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Growler bill could mean boost for craft beer industry

CHRIS DORST | Sunday Gazette-Mail
Pies & Pints bartender Scott Waggener fills a 32-ounce “howler” with Mothman Black IPA, a regional beer brewed by Greenbrier Valley Brewing Company in Lewisburg.
Waggener seals a freshly filled “howler” on Saturday.
A 64 oz. size growler from Pies & Pints, which can be brought back to the restaurant and refilled repeatedly.

The growler: 64 ounces of craft beer in a resealable, refillable bottle meant for toting brews home and sharing a drink that otherwise could only be found behind a bar or in the brewery.

Until Friday, filling a growler in West Virginia meant visiting the source, but Senate Bill 273, passed during the last legislative session, will allow restaurants that carry craft beers to sell them in sealed growlers.

Scott Waggener, a bartender at Pies & Pints in Charleston, filled more than a dozen new growlers and howlers — a smaller 32-ounce bottle the restaurant now offers — on Friday, and said customers were delighted they could now take their favorite beers home.

“The main appeal is that in West Virginia, there are a lot of good brewing companies and emerging brewing companies that only keg their beer, so you can only get it on draft in bars like here, so for people to be able to take these beers home for the first time and share them is the biggest thing,” he said. “I think it’ll do a lot to grow the exposure of local beer.”

Black Sheep Burritos in Charleston held its own celebratory promotion for the law Friday, offering free growlers — cost of beer not included — and sold 338 growlers of beer over the course of the day.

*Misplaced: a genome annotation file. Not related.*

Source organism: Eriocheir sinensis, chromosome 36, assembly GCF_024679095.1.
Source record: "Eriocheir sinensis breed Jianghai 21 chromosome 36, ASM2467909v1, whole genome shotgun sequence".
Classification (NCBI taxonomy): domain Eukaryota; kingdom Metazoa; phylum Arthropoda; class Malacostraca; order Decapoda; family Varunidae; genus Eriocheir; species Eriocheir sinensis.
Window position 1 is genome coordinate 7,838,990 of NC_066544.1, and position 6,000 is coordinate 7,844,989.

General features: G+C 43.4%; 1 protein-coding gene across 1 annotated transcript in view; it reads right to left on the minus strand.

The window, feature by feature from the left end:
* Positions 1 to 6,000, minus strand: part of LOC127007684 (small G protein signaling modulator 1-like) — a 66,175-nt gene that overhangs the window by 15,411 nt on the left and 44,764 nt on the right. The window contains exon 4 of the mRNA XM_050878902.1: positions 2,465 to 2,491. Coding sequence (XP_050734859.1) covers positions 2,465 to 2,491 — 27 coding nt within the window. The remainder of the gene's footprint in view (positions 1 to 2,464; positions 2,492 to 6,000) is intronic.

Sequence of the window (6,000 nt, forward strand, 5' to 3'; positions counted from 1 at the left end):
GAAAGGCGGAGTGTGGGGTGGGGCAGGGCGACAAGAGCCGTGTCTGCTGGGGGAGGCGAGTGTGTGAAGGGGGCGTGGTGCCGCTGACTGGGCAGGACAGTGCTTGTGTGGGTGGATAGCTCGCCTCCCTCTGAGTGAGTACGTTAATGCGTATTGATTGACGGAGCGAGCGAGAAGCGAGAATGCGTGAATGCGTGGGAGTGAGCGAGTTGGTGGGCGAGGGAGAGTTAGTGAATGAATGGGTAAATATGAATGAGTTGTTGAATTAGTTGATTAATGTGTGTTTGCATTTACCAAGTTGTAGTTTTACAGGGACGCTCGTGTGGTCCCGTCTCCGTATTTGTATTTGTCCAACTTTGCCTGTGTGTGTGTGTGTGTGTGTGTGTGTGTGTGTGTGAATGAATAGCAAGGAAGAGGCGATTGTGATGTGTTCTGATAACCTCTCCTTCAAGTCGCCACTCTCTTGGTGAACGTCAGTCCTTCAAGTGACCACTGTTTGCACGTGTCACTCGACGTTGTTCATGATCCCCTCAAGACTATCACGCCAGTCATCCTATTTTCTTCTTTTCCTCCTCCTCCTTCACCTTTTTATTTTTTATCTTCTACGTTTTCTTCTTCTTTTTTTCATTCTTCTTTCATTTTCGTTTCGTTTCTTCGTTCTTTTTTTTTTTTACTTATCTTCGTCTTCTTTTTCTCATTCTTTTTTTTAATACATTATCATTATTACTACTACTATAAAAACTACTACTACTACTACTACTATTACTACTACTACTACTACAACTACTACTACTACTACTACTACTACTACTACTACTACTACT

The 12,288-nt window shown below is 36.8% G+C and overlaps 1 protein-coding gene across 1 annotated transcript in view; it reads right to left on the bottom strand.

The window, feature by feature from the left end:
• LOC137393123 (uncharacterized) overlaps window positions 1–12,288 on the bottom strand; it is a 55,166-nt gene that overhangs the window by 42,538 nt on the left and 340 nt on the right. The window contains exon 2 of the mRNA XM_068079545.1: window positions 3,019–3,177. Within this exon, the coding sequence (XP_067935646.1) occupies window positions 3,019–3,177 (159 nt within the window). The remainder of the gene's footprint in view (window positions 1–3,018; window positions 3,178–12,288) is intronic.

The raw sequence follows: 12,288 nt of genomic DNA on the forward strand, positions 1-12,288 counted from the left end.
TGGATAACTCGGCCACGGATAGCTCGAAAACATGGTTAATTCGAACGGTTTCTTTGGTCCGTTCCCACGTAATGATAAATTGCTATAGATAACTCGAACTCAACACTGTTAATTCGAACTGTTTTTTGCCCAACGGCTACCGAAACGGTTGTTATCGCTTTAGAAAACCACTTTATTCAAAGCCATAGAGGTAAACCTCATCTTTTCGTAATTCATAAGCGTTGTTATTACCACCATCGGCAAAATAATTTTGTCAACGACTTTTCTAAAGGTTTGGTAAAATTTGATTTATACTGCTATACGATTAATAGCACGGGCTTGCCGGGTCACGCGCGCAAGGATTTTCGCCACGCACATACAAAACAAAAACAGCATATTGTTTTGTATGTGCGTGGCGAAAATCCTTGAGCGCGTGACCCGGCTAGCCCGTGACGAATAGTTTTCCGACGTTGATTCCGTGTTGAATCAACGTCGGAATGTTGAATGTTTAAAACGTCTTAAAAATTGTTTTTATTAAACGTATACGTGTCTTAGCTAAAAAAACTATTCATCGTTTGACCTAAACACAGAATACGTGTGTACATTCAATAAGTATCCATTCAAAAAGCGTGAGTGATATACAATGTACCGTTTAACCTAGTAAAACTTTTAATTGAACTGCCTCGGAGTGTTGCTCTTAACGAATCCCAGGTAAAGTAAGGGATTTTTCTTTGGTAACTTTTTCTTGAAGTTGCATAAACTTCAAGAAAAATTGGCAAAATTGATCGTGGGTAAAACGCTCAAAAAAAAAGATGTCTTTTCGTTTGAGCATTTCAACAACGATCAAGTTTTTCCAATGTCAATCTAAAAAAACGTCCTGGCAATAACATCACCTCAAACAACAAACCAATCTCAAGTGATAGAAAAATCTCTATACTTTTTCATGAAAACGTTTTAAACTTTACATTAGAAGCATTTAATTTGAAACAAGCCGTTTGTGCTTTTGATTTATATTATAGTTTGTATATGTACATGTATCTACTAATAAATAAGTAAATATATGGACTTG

The new law allows one customer to purchase up to four growlers at a time, for a total of 256 ounces of beer — about 32 glasses. According to Waggener, the growler should be consumed within 48 hours, but once a customer buys a growler, they can bring the empty bottle back to Pies & Pints and have it refilled for only the cost of the beer. At Pies & Pints, the purchase of a growler plus beer ranges between $15 and $20 depending on the chosen beer, Waggener said.

“It’s being able to drink beers at home that you normally couldn’t,” he said.

Lincoln Wilkins, owner of Blackwater Brewing Company in Davis, West Virginia, thinks new laws concerning bee are likely to result in a financial boon for the state. Another bill passed this year lowers taxes on sales made in tasting rooms in breweries.

Blackwater is one of three brewing companies in Tucker County, and one of only 11 breweries in the state. Wilkins said he believes greater access to craft beers across the state and reducing the barriers to entry for new breweries will bolster the industry for the Mountain State.

“Any retailer who is able to acquire a simple $100-a-year license with the appropriate tax system and space to do so can now fill up a growler,” he said. “I hear it all the time — ‘hey, we were looking for a vacation spot, and what pushed us over the edge toward the Blackwater Falls and Canaan Valley area was that there are three breweries.’ It’s often not the primary factor unless you’re a craft beer enthusiast, but it can be that straw where someone says, ‘well, we have five options, but man do I love craft beer.’”

Reach Lydia Nuzum at lydia.nuzum@wvgazette.com, 304-348-5189 or follow @lydianuzum on Twitter.

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